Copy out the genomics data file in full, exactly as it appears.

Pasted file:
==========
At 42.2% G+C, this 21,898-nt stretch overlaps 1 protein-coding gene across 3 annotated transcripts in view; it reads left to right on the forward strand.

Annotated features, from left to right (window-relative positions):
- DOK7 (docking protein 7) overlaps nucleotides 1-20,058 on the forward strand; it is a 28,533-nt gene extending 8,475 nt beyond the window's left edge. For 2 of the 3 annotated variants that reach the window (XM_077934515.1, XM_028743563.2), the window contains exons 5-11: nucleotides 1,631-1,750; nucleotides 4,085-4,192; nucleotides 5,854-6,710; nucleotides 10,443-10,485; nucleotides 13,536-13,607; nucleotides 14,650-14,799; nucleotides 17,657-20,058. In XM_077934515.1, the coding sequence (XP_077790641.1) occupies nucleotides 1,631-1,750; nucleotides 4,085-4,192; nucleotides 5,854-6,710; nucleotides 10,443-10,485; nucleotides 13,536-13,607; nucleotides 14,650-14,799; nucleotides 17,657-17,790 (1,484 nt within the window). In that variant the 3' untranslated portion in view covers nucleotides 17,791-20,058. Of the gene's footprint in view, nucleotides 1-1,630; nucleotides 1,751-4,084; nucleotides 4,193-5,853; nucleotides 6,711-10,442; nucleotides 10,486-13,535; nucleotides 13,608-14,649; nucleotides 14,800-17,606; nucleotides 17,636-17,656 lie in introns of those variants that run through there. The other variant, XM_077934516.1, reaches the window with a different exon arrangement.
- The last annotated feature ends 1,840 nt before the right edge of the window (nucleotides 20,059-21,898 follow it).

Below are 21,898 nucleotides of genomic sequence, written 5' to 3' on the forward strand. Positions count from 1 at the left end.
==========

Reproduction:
At 42.2% G+C, this 21,898-nt stretch overlaps 1 protein-coding gene across 3 annotated transcripts in view; it reads left to right on the forward strand.

Annotated features, from left to right (window-relative positions):
- DOK7 (docking protein 7) overlaps nucleotides 1-20,058 on the forward strand; it is a 28,533-nt gene extending 8,475 nt beyond the window's left edge. For 2 of the 3 annotated variants that reach the window (XM_077934515.1, XM_028743563.2), the window contains exons 5-11: nucleotides 1,631-1,750; nucleotides 4,085-4,192; nucleotides 5,854-6,710; nucleotides 10,443-10,485; nucleotides 13,536-13,607; nucleotides 14,650-14,799; nucleotides 17,657-20,058. In XM_077934515.1, the coding sequence (XP_077790641.1) occupies nucleotides 1,631-1,750; nucleotides 4,085-4,192; nucleotides 5,854-6,710; nucleotides 10,443-10,485; nucleotides 13,536-13,607; nucleotides 14,650-14,799; nucleotides 17,657-17,790 (1,484 nt within the window). In that variant the 3' untranslated portion in view covers nucleotides 17,791-20,058. Of the gene's footprint in view, nucleotides 1-1,630; nucleotides 1,751-4,084; nucleotides 4,193-5,853; nucleotides 6,711-10,442; nucleotides 10,486-13,535; nucleotides 13,608-14,649; nucleotides 14,800-17,606; nucleotides 17,636-17,656 lie in introns of those variants that run through there. The other variant, XM_077934516.1, reaches the window with a different exon arrangement.
- The last annotated feature ends 1,840 nt before the right edge of the window (nucleotides 20,059-21,898 follow it).

Below are 21,898 nucleotides of genomic sequence, written 5' to 3' on the forward strand. Positions count from 1 at the left end.